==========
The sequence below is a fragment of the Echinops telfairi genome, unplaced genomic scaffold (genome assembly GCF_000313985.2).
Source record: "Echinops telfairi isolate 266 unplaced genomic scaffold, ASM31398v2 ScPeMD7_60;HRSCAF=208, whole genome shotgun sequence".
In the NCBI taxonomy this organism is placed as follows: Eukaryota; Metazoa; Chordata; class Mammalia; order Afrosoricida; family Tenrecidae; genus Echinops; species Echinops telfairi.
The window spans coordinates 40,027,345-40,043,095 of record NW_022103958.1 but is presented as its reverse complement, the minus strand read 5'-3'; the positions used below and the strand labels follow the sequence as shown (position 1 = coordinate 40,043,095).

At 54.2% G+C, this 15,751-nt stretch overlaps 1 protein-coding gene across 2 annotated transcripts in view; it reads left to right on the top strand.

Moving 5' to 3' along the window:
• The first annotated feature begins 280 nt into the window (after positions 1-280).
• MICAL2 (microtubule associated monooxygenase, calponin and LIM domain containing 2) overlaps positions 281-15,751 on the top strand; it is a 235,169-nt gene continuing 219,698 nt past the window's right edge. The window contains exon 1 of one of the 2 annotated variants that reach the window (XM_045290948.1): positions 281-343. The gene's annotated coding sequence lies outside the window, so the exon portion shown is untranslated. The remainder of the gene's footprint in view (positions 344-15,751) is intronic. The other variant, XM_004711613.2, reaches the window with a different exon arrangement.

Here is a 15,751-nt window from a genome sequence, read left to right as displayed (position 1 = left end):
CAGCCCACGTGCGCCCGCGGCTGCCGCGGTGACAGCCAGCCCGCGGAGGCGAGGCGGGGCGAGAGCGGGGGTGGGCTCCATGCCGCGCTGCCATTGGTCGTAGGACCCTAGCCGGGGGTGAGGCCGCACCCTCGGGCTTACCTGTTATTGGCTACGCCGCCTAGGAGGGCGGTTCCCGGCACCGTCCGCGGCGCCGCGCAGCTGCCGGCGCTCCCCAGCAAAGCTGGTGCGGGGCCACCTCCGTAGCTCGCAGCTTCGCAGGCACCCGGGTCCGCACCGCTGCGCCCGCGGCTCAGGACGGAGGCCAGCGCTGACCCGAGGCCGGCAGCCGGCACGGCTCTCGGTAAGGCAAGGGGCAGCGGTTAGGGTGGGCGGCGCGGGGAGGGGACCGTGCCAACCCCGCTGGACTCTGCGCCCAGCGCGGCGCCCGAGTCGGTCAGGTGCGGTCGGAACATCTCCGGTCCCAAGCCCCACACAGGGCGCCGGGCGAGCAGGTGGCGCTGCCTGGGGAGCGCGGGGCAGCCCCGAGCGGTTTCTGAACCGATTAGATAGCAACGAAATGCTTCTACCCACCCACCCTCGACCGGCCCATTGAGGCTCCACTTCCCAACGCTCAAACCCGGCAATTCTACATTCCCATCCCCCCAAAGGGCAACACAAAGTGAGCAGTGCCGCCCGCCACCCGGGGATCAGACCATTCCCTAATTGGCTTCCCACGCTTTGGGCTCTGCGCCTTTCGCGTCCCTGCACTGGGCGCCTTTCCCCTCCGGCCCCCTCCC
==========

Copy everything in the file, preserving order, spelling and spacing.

The sequence below is a fragment of the Echinops telfairi genome, unplaced genomic scaffold (genome assembly GCF_000313985.2).
Source record: "Echinops telfairi isolate 266 unplaced genomic scaffold, ASM31398v2 ScPeMD7_60;HRSCAF=208, whole genome shotgun sequence".
In the NCBI taxonomy this organism is placed as follows: Eukaryota; Metazoa; Chordata; class Mammalia; order Afrosoricida; family Tenrecidae; genus Echinops; species Echinops telfairi.
The window spans coordinates 40,027,345-40,043,095 of record NW_022103958.1 but is presented as its reverse complement, the minus strand read 5'-3'; the positions used below and the strand labels follow the sequence as shown (position 1 = coordinate 40,043,095).

At 54.2% G+C, this 15,751-nt stretch overlaps 1 protein-coding gene across 2 annotated transcripts in view; it reads left to right on the top strand.

Moving 5' to 3' along the window:
• The first annotated feature begins 280 nt into the window (after positions 1-280).
• MICAL2 (microtubule associated monooxygenase, calponin and LIM domain containing 2) overlaps positions 281-15,751 on the top strand; it is a 235,169-nt gene continuing 219,698 nt past the window's right edge. The window contains exon 1 of one of the 2 annotated variants that reach the window (XM_045290948.1): positions 281-343. The gene's annotated coding sequence lies outside the window, so the exon portion shown is untranslated. The remainder of the gene's footprint in view (positions 344-15,751) is intronic. The other variant, XM_004711613.2, reaches the window with a different exon arrangement.

Here is a 15,751-nt window from a genome sequence, read left to right as displayed (position 1 = left end):
CAGCCCACGTGCGCCCGCGGCTGCCGCGGTGACAGCCAGCCCGCGGAGGCGAGGCGGGGCGAGAGCGGGGGTGGGCTCCATGCCGCGCTGCCATTGGTCGTAGGACCCTAGCCGGGGGTGAGGCCGCACCCTCGGGCTTACCTGTTATTGGCTACGCCGCCTAGGAGGGCGGTTCCCGGCACCGTCCGCGGCGCCGCGCAGCTGCCGGCGCTCCCCAGCAAAGCTGGTGCGGGGCCACCTCCGTAGCTCGCAGCTTCGCAGGCACCCGGGTCCGCACCGCTGCGCCCGCGGCTCAGGACGGAGGCCAGCGCTGACCCGAGGCCGGCAGCCGGCACGGCTCTCGGTAAGGCAAGGGGCAGCGGTTAGGGTGGGCGGCGCGGGGAGGGGACCGTGCCAACCCCGCTGGACTCTGCGCCCAGCGCGGCGCCCGAGTCGGTCAGGTGCGGTCGGAACATCTCCGGTCCCAAGCCCCACACAGGGCGCCGGGCGAGCAGGTGGCGCTGCCTGGGGAGCGCGGGGCAGCCCCGAGCGGTTTCTGAACCGATTAGATAGCAACGAAATGCTTCTACCCACCCACCCTCGACCGGCCCATTGAGGCTCCACTTCCCAACGCTCAAACCCGGCAATTCTACATTCCCATCCCCCCAAAGGGCAACACAAAGTGAGCAGTGCCGCCCGCCACCCGGGGATCAGACCATTCCCTAATTGGCTTCCCACGCTTTGGGCTCTGCGCCTTTCGCGTCCCTGCACTGGGCGCCTTTCCCCTCCGGCCCCCTCCC